http://www.amazon.com/Plastic-Dragon...ords=propeller

For adults (rangers/trackers etc), I still think what is most appreciated is a good/fair tip. CR
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Apr 12th, 2013, 08:52 AM
  #50
 
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I should have added - if you decide to purchase the propeller toys, shop around - that Amazon price is outrageous. If you buy in bulk, you will find much better prices. Thinking back, I suspect we may have purchased 100 - I think I found a good deal if I purchased fifty. CR
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Apr 14th, 2013, 04:20 AM
  #51
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Hi Sperraglia

You will be gone the day before we arrive as I think we get to Kigali the 16th June and to the lodge the following day. What a shame!

I am leaning towards Tshirts as I would like them to be a useful gift.

Hi Canadian Robin

I did not know of this toy although I am sure we must have them somewhere here. Yes they do look good for packing purposes though still keen on the tshirts at the moment.

Hi Leely

This is certainly not instead of tips but as a little something extra for their families. Having just started to sponsor two children well actually one is an adult male, through school, I was so touched when the administrator wrote to me saying that the young fellow when he got a few items of new clothing, could not stop grinning and this made me think that many children would love a new piece of clothing and besides the weight issue, it is not a big deal to me when it is to the recipient of the new shirt.

Thanks again everyone,

Kind regards

Kaye
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Apr 14th, 2013, 04:27 PM
  #52
 
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Kaye - We will be in Kigali at the Serena the evening on the 16th so if you are in Kigali happy to meet for a drink and give you a pretty up to date report on how the treks go on the 15th & 16th.

Cheers,
Sallie Jo
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Apr 15th, 2013, 02:43 AM
  #53
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Hi Sallie Jo

That is funny as we will also be at the Serena the night of the 16th! We fly from Kilimanjaro to Kigali and get in just after 8pm so if that isn't too late would love to meet for a drink and a catch up of your treks.

Kind regards

Kaye
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Apr 15th, 2013, 04:42 AM
  #54
 
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Kaye - we don't have an early flight on the 17th so should be up for a drink when you and your sister arrive. I imagine after trekking, a little touring and the drive back from VNP that we probably will end up at the hotel for dinner. Just have the front desk ring me, last name is perraglia, or I will leave a note for you under my name if we are out.

Also, I will have a pair of heavy gardening gloves with me. I was going to leave them at the lodge since I live in NYC with no garden, but if you don't want to pack a pair you are welcome to them.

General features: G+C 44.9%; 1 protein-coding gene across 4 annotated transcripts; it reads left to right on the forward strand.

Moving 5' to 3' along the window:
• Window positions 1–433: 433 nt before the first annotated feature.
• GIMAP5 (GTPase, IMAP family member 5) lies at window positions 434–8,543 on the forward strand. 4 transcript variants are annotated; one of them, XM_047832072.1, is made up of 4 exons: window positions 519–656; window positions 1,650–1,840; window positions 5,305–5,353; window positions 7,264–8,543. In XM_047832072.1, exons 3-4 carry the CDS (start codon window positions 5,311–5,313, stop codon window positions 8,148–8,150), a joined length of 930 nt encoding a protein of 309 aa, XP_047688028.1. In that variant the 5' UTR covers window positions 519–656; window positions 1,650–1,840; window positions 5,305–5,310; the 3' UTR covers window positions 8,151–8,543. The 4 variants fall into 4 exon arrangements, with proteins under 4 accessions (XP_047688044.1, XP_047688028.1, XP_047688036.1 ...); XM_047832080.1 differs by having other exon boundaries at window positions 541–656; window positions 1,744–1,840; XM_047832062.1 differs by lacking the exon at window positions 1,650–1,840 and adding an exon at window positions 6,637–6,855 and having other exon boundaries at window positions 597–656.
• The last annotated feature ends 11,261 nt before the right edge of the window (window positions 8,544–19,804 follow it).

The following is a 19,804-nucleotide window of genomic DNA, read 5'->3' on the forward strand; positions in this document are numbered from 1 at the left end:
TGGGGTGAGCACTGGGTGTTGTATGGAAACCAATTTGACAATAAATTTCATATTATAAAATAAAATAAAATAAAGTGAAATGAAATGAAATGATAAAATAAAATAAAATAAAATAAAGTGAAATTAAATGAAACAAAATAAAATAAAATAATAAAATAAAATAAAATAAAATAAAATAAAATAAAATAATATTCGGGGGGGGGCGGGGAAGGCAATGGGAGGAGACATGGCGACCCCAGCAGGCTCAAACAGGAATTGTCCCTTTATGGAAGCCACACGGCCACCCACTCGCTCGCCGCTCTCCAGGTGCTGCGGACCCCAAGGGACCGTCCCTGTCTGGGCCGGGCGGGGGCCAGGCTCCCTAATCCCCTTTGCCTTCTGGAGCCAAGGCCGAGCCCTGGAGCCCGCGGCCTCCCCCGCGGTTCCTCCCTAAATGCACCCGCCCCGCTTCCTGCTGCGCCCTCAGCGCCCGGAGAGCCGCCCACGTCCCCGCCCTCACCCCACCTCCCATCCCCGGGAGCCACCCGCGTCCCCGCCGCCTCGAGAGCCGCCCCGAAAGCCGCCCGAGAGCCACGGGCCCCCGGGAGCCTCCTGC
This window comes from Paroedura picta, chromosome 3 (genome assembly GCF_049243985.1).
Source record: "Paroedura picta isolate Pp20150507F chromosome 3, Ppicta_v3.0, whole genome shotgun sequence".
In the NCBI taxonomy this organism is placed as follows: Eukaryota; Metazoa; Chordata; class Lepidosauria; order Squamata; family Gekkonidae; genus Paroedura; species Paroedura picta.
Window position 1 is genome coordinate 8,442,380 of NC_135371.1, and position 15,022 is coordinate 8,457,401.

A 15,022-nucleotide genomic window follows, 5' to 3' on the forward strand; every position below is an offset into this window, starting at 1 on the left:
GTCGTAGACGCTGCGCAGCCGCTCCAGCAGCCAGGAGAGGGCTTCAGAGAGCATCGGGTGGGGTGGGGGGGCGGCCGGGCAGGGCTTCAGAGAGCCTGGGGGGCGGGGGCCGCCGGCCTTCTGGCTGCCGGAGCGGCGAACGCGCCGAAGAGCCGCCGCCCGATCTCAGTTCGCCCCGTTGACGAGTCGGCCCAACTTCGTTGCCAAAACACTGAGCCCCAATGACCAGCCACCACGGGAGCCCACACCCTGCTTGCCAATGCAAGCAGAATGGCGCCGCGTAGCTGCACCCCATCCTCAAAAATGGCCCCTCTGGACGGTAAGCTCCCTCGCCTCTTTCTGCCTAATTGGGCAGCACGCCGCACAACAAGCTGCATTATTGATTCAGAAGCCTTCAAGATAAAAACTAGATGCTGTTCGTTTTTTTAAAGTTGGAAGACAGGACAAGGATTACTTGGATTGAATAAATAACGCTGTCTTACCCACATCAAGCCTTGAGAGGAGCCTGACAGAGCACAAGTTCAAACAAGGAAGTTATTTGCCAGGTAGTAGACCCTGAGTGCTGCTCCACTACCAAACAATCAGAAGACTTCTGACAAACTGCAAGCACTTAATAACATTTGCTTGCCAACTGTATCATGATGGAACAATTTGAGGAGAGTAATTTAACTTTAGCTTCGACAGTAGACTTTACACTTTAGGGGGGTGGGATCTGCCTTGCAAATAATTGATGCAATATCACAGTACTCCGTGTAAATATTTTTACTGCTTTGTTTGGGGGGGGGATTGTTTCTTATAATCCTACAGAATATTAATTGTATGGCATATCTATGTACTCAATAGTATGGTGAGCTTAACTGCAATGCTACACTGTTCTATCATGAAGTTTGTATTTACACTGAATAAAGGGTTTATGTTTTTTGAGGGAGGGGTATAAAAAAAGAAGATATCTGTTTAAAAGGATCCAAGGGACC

Cheers,
Sallie Jo
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Apr 16th, 2013, 02:34 AM
  #55
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Hi Sallie Jo

That sounds great! And thanks for the offer on the gloves, but that was the first thing i did buy for both of us when we decided to do the gorillas!

Kind regards

Kaye
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Apr 27th, 2013, 04:40 AM
  #56
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Hi Lynn

topped up for you!

Kind regards

Kaye
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Apr 27th, 2013, 10:12 AM
  #57
 
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Thanks for topping this, but what could I add? It's already a gorilla tracking handbook.

On toys for kids, I think it is best to give the toys to the adults in charge (village elders, teachers, whatever) to distribute to discourage children from abandonning their schooling to spend their days begging for items from visitors in vehicles. It also is a respectful thing to do as an outsider.

Layers of clothes is a good idea and the ones not worn can go in the backpack, carried by your porter. A little extra weight in the backpack is no big deal for the porter.

Did I read anything about a walking stick? Very helpful. These are doled out at the start of the trek. Be sure your guide knows you want one. If there is not one available, they can make one for you in about 60 seconds.

You've got the gloves. Mine were usually stashed in an accessible pocket during the trek. The porters generally warn you when you come upon the nettles.

One BIG THING that made a difference for me is that I kept my water bottle with me so I could drink often. You can stop when you want and ask your porter for water, but sometimes that is not real convenient. A water bottle in a "holster" around the waist meant I could sip every 10 minutes or so without holding up the group. Dehydration is THE ENEMY that must be battled with diligence.

Several times I got into the stinging nettles. They are annoying, itchy, slightly burning, but nothing like a bee sting. The discomfort lasted about 20 minutes. Everybody reacts differently, but I did not find their sting to be a big problem that made it hard to carry on. In contrast, a recent hornet sting (not on a gorilla trek) had me doubled over and a little panicky. Nettles are an annoyance but you won't shed any tears.